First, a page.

Snuffing Out False Fire Alarms
The fact is false fire alarms also represent a burden to everyday people, especially in multifamily structures, dormitories and commercial buildings where individuals, knowing that an alarm is false, might decide not to evacuate.
“When the fire alarm sounded in Smith Hall on a recent Tuesday morning, residents were asked to abandon their preparations for early classes and exit the building. Many left their rooms to go downstairs to see what had happened, while others lingered in their rooms and in the hallways to see if this was just another false alarm,” says Rhyan Shirley, author of “False Fire Alarms Annoy Residents,” published April 27, 2009 in The Oracle, a student newspaper associated with Henderson University of Arkadelphia, Ark.
According to Shirley, students who refuse to evacuate during a fire alarm are subject to a $50 fine.
Enforcing Testing & Maintenance
Another reason why fire alarm systems malfunction is lack of proper care, such as periodic testing and general maintenance. Fire alarm companies should automatically offer a maintenance agreement with every fire alarm they install. This can be included as an option/add-on in the original proposal.
Veteran fire alarm technicians know there will always be clients that refuse to pay for these services. Unfortunately, these users fail to realize that the burden of testing and proper maintenance lies with them, not the original installation company.
According to Section 10.2.3.3 of NFPA 72, National Fire Alarm Code, 2007 Edition, “The owner or the owner’s designated representative and service personnel shall coordinate system testing to prevent interruption of critical building systems or equipment.”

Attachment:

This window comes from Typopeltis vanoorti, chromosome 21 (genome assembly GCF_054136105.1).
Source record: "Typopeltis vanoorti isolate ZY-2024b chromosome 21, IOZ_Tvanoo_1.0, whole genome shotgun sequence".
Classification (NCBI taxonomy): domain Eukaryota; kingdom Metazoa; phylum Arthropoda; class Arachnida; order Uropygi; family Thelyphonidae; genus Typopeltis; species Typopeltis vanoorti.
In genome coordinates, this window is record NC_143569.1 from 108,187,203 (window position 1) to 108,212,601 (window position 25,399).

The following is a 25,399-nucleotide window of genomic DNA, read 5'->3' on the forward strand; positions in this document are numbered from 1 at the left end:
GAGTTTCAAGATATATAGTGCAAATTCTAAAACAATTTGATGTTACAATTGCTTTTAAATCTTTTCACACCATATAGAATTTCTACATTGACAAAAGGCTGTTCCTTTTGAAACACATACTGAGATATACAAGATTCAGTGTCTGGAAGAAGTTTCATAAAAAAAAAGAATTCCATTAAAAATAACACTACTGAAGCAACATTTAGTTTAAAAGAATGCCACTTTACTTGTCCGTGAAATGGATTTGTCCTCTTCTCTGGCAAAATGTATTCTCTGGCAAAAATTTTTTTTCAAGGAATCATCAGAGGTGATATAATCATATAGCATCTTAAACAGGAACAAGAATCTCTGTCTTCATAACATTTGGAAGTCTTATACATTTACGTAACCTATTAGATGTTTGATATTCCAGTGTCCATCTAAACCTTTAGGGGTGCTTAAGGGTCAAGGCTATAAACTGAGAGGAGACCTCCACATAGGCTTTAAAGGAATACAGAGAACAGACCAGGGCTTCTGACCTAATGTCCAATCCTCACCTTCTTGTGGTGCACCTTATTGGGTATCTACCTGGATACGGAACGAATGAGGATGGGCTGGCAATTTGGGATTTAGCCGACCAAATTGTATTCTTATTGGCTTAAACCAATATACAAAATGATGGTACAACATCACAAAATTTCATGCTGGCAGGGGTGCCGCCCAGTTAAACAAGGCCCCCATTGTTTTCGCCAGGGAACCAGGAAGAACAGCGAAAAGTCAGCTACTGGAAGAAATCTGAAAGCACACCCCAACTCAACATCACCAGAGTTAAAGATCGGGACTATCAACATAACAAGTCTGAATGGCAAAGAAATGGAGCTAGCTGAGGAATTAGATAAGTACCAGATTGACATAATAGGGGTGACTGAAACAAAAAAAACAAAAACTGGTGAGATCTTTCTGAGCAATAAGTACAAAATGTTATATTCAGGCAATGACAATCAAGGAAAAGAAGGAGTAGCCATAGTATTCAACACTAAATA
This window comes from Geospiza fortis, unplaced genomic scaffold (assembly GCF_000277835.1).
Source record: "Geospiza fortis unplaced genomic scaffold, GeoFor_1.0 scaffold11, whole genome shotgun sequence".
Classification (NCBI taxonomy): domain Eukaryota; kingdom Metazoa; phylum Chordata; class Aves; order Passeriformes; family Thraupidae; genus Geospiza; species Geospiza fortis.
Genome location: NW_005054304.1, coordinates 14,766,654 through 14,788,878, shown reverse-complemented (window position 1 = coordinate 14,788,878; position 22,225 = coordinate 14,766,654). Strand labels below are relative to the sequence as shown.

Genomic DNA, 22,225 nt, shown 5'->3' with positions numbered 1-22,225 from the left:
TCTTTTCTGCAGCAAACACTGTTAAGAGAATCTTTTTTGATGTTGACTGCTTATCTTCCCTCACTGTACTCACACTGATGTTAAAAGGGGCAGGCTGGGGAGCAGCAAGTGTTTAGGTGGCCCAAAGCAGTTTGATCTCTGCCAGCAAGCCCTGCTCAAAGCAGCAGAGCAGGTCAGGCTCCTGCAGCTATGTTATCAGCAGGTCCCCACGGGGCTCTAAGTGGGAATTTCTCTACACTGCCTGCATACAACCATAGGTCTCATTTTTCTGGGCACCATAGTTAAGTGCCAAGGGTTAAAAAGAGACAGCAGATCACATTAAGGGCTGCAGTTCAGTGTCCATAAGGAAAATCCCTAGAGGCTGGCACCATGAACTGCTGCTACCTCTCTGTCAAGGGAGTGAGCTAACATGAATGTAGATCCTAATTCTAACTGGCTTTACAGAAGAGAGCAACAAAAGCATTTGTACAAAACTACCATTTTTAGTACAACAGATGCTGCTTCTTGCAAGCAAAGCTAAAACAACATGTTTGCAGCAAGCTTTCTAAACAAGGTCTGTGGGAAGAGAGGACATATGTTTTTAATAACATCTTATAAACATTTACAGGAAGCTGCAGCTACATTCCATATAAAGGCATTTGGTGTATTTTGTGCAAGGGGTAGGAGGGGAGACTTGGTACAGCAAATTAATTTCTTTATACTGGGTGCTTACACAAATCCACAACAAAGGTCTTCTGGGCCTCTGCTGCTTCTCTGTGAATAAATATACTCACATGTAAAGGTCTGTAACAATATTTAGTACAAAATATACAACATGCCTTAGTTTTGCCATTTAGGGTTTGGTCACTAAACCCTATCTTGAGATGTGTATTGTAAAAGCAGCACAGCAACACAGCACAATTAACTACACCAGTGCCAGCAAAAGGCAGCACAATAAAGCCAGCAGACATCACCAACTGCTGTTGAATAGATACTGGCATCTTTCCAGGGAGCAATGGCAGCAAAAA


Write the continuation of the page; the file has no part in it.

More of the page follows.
Insurance companies can be a big help when a client refuses to follow code in this regard. Plan ahead by asking the owner for the name and contact information of their local insurance company. Offer to send them a letter or certificate that outlines what you installed so the insurance company can provide every possible financial perk.
Having the insurance company’s contact information also makes it possible to notify the agent in the event that the system falls out of compliance and you’re unable to resolve the problem.
8 False Fire Alarm Prevention Tips
- Missing points in addressable systems — Observe the manufacturer’s specifications when it comes to the placement of two or more data loops or signaling line circuits (SLCs) next to one another. This is especially true when they travel a considerable distance.
- Manufacturer recalls — Be sure to stay in contact with th
e manufacturer of the equipment you use so you do not miss any recalls. When seemingly chronic problems occur and you can identify a trend, check with the manufacturer to see if there have been a- Be sure to stay in contact with the manufacturer of the equipment you use so you do not miss any recalls. When seemingly chronic problems occur and you can identify a trend, check with the manufacturer to see if there have been any recalls on the related equipment.
- Ionization vs. photoelectric — Use the correct smoke detector technology for the application. Use ionization only where smaller particulates of smoke would result from a fire, and photoelectric where the smoke involves a larger particulate.
- Smoke detector placement — Double check the code to assure placement for automatic smoke detectors. Do not install them near potential false alarm sources such as bathroom showers, fireplaces, cook tops, etc.
- Manual fire pulls — Use dual-action manual fire pulls when there’s the propensity of mischief among those visiting, working or living in the facility in question.
- Testing — Just because the economy is experiencing a downtrun is not enough reason to sacrafice proper care and testing of a fire alarm system.
- Maintenance — Offer new and old clients a maintenance agreement that includes yearly inspections.
- Inspections — Clients that refuse to have their systems inspected should be given every opportunity to do so, but when they decidedly refuse, the alarm company should report them to the local AHJ. During inspections, be proactiveand clean your client’s smoke detectors after testing using compressed air.
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